Accommodating Instruction to Meet Individual Needs
Overview. One of the most influential articles ever published in the field of educational psychology was a paper by John Carroll titled "A Model of School. To help each individual student reach his fullest potential, teachers should try in the learning process by providing tasks that match each individual's needs. With continuous assessment and the use of multiple teaching strategies, educators can accommodate all their students' learning styles. Mission Statement. instruction and studies comparing inclusive and regular classrooms in the same agency similar set of assumptions, values, and beliefs about the most effective ways to support . of planning is to identify any accommodations or modifications that are . to meet the individual needs of the child, encourage the child to make.
On Fridays, the whole class reviews the story once more to measure improvement and reinforce learning. To help students of differing abilities improve writing skills, Canova and Contey have established peer tutoring groups.
In the groups, children read their work aloud and help one another with spelling and editing as they create their own books. A writing activity that differentiates on the basis of student interest is the monthly class newsletter, for which the children write stories independently on topics of their choice. Students love to see their names in print, both teachers note. If some of her students have mastered the concept of place value, for example, they can pursue higher-level math work independently while she works with the rest of the class, she explains.
To be ready for young learners whose abilities outrun the rest of the class or who need extra help, Rutz has prepared "math boxes" that offer activities aimed above and below grade-level expectations for each math concept.
During any lesson, "everybody's doing the same work," she points out, "but at different levels of complexity. Everyone works on something that's going to move them ahead. Some students work better with paper and pencils, some need manipulatives, and some learn best at the computer.
Because 4th graders must memorize multiplication facts and Biser knows that not everyone has the same skill at memorizing, she asks her students, "How do you think you could learn this best?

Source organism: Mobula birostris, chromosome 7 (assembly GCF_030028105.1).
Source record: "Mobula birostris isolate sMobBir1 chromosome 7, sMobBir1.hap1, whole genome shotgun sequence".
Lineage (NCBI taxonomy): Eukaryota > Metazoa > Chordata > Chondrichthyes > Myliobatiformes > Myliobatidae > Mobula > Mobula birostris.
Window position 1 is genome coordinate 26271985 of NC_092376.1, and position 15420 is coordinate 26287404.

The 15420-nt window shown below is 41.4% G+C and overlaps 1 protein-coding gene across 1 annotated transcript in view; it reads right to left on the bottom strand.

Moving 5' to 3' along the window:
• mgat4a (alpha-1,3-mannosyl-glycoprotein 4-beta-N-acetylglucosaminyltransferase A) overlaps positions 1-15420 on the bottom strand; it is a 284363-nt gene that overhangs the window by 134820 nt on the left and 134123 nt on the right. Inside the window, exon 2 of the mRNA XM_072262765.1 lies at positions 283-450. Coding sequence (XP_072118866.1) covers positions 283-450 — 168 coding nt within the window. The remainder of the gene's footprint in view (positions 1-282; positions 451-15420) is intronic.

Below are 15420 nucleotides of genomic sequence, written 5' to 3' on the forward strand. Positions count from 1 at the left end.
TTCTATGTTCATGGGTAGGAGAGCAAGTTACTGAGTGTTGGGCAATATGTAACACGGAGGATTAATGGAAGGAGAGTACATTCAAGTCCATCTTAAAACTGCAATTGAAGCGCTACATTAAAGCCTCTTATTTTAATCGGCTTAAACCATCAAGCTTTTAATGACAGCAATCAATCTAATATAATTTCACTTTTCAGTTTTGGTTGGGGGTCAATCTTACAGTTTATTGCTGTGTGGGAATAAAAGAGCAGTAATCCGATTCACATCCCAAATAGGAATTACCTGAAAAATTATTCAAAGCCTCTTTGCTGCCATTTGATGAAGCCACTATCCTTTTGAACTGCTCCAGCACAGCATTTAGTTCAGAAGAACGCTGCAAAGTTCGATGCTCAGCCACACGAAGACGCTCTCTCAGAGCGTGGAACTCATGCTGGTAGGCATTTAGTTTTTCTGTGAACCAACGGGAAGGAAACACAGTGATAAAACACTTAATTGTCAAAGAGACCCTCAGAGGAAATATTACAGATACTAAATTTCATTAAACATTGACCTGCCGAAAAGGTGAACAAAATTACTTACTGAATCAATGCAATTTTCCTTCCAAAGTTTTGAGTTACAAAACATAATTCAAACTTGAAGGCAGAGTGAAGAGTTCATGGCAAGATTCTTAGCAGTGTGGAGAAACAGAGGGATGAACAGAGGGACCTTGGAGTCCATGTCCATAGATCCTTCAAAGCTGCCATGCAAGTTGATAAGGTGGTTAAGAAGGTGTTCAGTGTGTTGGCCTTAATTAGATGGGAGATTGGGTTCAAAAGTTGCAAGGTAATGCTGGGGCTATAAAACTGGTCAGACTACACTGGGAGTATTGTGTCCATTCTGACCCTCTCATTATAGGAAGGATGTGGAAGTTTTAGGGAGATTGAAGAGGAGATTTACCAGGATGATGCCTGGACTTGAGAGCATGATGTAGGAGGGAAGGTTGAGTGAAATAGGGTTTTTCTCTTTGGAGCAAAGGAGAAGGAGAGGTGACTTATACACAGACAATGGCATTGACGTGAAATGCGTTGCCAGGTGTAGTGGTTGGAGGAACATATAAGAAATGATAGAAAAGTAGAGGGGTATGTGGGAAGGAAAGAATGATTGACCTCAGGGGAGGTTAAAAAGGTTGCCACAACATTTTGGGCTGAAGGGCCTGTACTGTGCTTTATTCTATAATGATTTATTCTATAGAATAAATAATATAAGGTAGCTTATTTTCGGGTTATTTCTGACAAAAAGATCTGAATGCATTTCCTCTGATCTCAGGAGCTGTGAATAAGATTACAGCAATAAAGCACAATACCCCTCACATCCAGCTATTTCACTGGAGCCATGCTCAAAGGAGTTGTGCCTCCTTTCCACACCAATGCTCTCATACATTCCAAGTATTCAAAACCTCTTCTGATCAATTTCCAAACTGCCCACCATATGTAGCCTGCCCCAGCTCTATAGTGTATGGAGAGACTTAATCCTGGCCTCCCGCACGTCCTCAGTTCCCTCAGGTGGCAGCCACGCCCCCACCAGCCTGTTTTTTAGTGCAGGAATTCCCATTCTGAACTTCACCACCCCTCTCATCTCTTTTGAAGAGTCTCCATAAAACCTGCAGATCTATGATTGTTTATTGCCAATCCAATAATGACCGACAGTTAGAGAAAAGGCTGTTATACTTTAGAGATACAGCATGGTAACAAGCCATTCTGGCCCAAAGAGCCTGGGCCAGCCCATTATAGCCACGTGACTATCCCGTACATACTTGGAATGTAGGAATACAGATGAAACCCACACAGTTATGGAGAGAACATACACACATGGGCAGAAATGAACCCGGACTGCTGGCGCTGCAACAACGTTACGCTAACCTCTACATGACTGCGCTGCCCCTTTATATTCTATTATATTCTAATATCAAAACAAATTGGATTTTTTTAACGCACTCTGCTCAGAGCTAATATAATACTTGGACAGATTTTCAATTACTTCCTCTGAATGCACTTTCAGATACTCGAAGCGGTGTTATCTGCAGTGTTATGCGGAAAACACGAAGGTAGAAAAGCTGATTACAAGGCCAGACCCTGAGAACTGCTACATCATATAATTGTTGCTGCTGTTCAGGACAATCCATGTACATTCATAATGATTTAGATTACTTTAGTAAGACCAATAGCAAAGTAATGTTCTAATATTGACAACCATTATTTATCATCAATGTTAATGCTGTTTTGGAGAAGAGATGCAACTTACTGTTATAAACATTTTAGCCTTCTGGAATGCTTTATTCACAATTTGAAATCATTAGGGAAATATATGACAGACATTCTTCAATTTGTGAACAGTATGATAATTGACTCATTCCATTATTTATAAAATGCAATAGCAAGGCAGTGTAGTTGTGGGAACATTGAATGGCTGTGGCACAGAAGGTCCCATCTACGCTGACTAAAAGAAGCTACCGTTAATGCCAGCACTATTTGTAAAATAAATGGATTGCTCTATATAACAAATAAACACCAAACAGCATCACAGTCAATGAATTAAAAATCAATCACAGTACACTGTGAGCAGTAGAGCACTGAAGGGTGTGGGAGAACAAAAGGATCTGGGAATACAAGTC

Biser also uses contracts as a means to differentiate instruction. Creating contracts requires a lot of advance work, she notes, but once the contracts are ready, students like them because they get to make choices according to interest and ability. For learning spelling words, Biser provides her students with contracts that list as many as 40 or 50 different activities, each worth between 10 and 20 points, depending on the level of activity.
Students select their own spelling activities and have a week to complete their contracts with their work stapled to them.
When she begins the unit on perimeter, area, and volume, Shockley first presents a short, hands-on lesson that defines the whole-class objective and lays the foundation for individual practice.
Together, she and the students measure various sizes of cereal boxes so that everyone is clear about definitions and processes. Then, in groups of two, students receive activity packets.
The more concrete learners receive packets with worksheets that direct them to measure their own desks and classroom furniture.
In this highly structured activity, students practice calculating the perimeters, areas, and volumes of things they can actually see and touch.
Shockley is on hand to offer help and to extend the activity, for those who are ready, by helping students find a way to arrange the desks so that they have the smallest possible perimeter.
Other students with greater abstract reasoning skills receive packets that direct them to design their own bedrooms. In this more complex and independent assignment, students use their creativity to define the dimensions of an imaginary bedroom and to create scale drawings.
They also calculate the cost and number of five-yard rolls of wallpaper borders needed to decorate their rooms. From catalogs, they select furniture and rugs that will fit into their model rooms. These details provide extensive practice, beginning with such tasks as determining how many square feet of floor space remain uncovered.
This open-ended assignment offers higher-ability students an opportunity to extend their learning as far as they want to take it. She notes that all students have the opportunity to earn As within their own level of challenge. At the Secondary Level Teachers in middle schools and high schools are also using strategies for differentiating instruction, experts say. Then she groups students who are interested in the same titles, usually about four or five students per group, and teaches them how to function as a literature circle—students learn the roles of discussion directors, connectors students who make connections to things in the real worldillustrators, literary luminaries students who point out great figurative languageand vocabulary enrichers those who identify words that most students might not know.
With each new book, students regroup and jobs rotate, but each group sets its own schedule for discussions and assignments. When Raymond's students come together for whole-class activities, they explore themes common to all of the books, followed by assignments that might require students to create their own short literary work that typifies the genre they have just studied.